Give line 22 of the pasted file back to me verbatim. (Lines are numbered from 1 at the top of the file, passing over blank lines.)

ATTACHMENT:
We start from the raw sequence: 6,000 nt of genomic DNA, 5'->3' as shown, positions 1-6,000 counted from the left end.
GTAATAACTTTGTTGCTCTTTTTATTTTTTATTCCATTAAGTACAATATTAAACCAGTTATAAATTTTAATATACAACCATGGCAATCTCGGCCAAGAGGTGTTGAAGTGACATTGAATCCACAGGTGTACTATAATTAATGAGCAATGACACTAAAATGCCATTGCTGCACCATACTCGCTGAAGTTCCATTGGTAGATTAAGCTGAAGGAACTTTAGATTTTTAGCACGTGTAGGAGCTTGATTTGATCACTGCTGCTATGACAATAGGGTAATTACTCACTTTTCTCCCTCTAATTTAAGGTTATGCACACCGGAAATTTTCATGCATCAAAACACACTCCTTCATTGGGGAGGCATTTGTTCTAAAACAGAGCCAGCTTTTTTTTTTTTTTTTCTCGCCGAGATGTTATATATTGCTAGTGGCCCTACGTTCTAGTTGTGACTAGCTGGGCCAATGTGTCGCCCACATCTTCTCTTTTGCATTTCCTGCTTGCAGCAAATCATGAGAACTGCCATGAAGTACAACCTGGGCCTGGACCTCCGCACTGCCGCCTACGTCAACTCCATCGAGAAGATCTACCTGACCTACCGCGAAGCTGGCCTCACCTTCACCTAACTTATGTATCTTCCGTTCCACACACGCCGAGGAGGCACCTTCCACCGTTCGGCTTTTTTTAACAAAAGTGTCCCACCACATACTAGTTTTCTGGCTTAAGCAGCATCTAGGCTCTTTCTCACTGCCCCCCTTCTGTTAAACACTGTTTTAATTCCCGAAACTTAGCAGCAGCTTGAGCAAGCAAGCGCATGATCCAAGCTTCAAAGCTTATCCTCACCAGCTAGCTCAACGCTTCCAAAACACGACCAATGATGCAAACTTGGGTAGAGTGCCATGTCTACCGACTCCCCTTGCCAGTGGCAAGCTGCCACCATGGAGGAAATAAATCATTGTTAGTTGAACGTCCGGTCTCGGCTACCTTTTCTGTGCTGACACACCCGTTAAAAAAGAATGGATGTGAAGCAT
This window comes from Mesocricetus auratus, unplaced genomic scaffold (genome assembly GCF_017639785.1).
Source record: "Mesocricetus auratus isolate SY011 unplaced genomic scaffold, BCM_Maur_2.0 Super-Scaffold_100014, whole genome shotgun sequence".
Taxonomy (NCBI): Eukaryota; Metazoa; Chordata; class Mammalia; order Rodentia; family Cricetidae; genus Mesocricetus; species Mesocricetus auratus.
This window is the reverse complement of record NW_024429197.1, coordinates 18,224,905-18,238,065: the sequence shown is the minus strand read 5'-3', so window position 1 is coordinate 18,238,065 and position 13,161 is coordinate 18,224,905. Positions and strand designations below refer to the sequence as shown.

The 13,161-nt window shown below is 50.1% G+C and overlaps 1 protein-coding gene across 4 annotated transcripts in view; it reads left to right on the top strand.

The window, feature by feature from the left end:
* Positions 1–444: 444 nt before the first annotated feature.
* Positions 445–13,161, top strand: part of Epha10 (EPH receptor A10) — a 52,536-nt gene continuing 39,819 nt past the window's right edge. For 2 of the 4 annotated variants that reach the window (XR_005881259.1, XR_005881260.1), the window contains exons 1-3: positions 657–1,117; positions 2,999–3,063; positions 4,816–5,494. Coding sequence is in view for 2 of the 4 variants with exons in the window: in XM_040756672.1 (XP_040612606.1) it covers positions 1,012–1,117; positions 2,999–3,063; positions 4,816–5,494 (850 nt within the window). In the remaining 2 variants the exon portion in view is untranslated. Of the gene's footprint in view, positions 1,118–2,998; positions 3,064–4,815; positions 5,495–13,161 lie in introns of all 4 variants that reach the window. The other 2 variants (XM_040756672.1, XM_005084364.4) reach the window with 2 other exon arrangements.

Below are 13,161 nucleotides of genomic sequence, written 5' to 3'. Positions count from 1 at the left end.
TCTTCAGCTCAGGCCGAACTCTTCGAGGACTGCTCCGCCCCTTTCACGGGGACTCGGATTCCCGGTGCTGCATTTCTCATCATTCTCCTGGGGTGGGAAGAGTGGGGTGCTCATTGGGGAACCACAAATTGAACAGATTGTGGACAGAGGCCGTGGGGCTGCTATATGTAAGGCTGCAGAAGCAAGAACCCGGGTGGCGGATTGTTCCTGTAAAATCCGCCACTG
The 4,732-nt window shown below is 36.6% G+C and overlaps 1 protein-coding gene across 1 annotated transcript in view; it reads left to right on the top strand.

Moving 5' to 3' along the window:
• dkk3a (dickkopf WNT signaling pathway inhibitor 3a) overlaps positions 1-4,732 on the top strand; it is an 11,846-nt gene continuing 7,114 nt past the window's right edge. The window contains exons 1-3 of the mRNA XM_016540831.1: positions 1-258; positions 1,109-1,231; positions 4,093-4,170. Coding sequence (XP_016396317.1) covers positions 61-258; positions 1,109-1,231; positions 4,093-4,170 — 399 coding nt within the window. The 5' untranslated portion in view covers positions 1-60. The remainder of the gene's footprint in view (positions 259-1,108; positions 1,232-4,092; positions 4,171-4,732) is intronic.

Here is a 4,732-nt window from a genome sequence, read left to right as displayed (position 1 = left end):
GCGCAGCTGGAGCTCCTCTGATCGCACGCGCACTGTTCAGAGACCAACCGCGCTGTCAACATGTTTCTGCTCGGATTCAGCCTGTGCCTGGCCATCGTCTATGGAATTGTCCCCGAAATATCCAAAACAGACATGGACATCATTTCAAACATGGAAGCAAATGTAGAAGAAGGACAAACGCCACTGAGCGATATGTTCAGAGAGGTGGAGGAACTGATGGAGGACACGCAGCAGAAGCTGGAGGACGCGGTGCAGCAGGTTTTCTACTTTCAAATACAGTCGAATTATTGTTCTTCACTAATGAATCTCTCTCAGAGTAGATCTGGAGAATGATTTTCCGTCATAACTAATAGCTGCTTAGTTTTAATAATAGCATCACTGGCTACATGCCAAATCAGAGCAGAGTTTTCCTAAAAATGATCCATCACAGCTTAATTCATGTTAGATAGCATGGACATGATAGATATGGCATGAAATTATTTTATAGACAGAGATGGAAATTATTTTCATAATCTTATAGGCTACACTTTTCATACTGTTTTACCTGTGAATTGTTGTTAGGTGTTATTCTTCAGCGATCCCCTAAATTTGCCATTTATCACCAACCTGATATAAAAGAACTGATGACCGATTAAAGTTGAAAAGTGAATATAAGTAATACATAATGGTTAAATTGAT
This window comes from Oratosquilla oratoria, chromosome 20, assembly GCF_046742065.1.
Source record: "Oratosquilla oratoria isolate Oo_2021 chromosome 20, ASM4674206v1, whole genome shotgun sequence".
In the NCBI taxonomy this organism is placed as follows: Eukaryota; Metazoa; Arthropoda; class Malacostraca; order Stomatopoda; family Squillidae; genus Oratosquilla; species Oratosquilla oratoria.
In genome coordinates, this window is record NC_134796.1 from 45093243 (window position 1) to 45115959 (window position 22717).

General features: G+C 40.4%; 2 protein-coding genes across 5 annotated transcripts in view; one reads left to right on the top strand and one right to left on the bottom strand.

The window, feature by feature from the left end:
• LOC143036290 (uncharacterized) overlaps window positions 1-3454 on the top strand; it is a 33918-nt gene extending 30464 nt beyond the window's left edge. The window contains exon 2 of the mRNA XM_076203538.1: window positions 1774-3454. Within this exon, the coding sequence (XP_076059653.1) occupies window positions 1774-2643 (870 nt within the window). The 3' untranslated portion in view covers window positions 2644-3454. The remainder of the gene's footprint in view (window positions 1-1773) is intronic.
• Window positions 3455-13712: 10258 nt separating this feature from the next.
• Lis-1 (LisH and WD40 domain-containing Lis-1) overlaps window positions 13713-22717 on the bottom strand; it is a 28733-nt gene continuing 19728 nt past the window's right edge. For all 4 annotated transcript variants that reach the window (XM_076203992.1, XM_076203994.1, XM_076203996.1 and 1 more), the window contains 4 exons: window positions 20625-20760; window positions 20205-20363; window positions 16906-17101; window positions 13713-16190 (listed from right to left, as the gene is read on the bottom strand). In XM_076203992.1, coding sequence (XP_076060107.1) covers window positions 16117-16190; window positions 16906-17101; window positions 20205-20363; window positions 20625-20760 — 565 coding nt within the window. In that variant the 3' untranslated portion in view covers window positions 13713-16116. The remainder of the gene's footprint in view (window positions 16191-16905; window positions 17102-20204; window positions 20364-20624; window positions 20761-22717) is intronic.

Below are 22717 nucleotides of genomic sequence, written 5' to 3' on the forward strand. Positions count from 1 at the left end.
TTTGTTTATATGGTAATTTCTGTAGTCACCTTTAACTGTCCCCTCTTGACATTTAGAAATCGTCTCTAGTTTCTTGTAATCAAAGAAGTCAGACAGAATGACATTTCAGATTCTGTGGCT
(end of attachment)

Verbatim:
General features: G+C 40.4%; 2 protein-coding genes across 5 annotated transcripts in view; one reads left to right on the top strand and one right to left on the bottom strand.